Wednesday, July 13, 2016

Actively Listening to That Which We Have to Say

Black people here in America are concerned about the violent consequences (for many of its black males) of race-based policing. We are saddened by, frustrated with, and angry at this state of affair, but it appears that hardly any attention is being given to our concerns and hardly any empathy shown when we verbalize our feelings. In order to subpoena the consciousness of the American people vis a vis our plight, and since no help has been forthcoming from other quarters, we formed our own movement. While there are some who have shown support for our cause, the majority is largely silent. When they do speak, it is usually to discredit our movement (charging us with being anti-police and with promoting violence) and to vilify those of us who engage in protest. In addition, they attempt to stipulate how we should express our narrative, even down to the exact words we should use, charging us with being exclusive when, in fact, we are decrying our exclusion (in practice) from the held principle. Further, they insist on telling us that racism is not the problem, that we are being divisive, that we are playing the victim, and then admonish us with the usual boot-strap, an-eye-for-an-eye-makes-one-blind, and we-need-to-come-together cliches.

No one listens to us. How is it possible to establish trust when you go to someone to talk about your plight and how you feel and that person completely invalidates your feelings or concern, suggests that your problem does not exist, and asserts that you are the problem. No one listens to us. So what do we do? We go to the only ones who will truly understand. We talk among ourselves. We talk about the disparity, the injustice. The logical corollary of this kind of venting is a feeding of our own frustration and anger rather than objective sharing that allows from some catharsis and the exploration of possible solutions. What is more is that some of our young people feel that there is no recourse, making them prime targets for the likes of the misguided New Black Panther group which advocates arming black people as a way of tackling our concerns. While I fully understand the frustration that might birth such a response, taking up arms and using violence is not the solution, neither is it the solution that the majority of black people embrace.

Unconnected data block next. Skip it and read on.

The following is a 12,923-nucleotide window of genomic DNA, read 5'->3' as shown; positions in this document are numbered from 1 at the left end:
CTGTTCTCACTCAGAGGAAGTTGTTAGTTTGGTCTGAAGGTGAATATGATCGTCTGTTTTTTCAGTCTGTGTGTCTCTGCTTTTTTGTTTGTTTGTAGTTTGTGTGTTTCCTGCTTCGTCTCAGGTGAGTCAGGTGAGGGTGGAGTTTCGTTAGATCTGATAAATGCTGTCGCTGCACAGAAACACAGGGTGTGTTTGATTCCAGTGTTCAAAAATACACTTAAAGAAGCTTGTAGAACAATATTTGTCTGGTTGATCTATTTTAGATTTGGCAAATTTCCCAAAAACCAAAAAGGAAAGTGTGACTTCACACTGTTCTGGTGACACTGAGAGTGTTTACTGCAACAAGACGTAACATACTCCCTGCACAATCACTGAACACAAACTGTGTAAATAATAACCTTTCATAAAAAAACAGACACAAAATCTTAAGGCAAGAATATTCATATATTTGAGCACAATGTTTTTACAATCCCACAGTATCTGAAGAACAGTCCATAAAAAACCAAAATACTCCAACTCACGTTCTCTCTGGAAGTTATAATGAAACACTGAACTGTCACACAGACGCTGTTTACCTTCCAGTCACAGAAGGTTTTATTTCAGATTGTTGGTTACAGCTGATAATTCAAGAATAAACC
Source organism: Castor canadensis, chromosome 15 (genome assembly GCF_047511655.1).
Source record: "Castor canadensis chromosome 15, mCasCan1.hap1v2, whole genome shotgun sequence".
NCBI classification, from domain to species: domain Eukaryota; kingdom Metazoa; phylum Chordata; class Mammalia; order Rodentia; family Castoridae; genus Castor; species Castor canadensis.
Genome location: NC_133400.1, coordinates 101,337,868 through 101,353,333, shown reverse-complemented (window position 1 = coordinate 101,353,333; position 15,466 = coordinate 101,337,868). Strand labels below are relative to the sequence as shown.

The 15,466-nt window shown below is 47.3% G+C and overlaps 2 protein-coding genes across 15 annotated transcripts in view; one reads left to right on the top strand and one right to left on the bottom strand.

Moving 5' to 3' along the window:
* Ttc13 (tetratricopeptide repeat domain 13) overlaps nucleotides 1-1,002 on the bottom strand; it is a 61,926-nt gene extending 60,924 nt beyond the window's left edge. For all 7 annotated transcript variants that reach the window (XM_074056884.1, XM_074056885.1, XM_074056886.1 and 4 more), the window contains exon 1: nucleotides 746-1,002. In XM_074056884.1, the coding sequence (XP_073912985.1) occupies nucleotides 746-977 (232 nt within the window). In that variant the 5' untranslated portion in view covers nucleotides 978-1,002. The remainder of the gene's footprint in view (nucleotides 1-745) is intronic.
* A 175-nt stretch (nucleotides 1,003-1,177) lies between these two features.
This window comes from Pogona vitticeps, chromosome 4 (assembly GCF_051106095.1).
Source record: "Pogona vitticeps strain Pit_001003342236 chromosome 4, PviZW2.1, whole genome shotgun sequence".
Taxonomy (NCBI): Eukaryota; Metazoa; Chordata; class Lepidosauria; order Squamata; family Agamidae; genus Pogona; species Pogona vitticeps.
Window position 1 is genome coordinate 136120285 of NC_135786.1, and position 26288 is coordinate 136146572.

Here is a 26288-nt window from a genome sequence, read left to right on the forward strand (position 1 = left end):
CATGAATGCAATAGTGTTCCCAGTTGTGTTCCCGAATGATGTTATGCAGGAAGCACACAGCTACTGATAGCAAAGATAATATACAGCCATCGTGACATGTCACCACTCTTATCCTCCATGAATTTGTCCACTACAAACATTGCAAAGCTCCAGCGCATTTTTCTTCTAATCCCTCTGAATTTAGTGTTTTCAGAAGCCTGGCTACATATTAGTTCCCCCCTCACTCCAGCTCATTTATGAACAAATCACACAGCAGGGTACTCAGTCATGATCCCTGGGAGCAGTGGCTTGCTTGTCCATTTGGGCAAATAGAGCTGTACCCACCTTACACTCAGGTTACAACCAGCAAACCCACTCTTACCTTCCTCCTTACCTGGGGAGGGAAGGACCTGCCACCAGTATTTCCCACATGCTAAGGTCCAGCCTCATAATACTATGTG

So we want to be heard, but someone has to be willing to actively listen to us. Active listening does not mean that you must agree with us. It means recognizing that our "reality" as we describe it must be "real" for "us" - that the sadness, frustration, anger, pain, victimization we feel must be real for us (note: for "us", not you, our reality). Secondly, actively listening to us means universalizing our experience, namely, reflecting back to us your understanding that no one should have to feel/experience such as we are experiencing. Thirdly, actively listening to us involves asking us what we think you can do to help minimize that which we are experiencing. Denying our experience, suggesting we are playing the victim, and telling us what we need to do, instead of bringing us together and establishing trust, drive us away from you. Listen to us.

[photograph by Ric Couchman]

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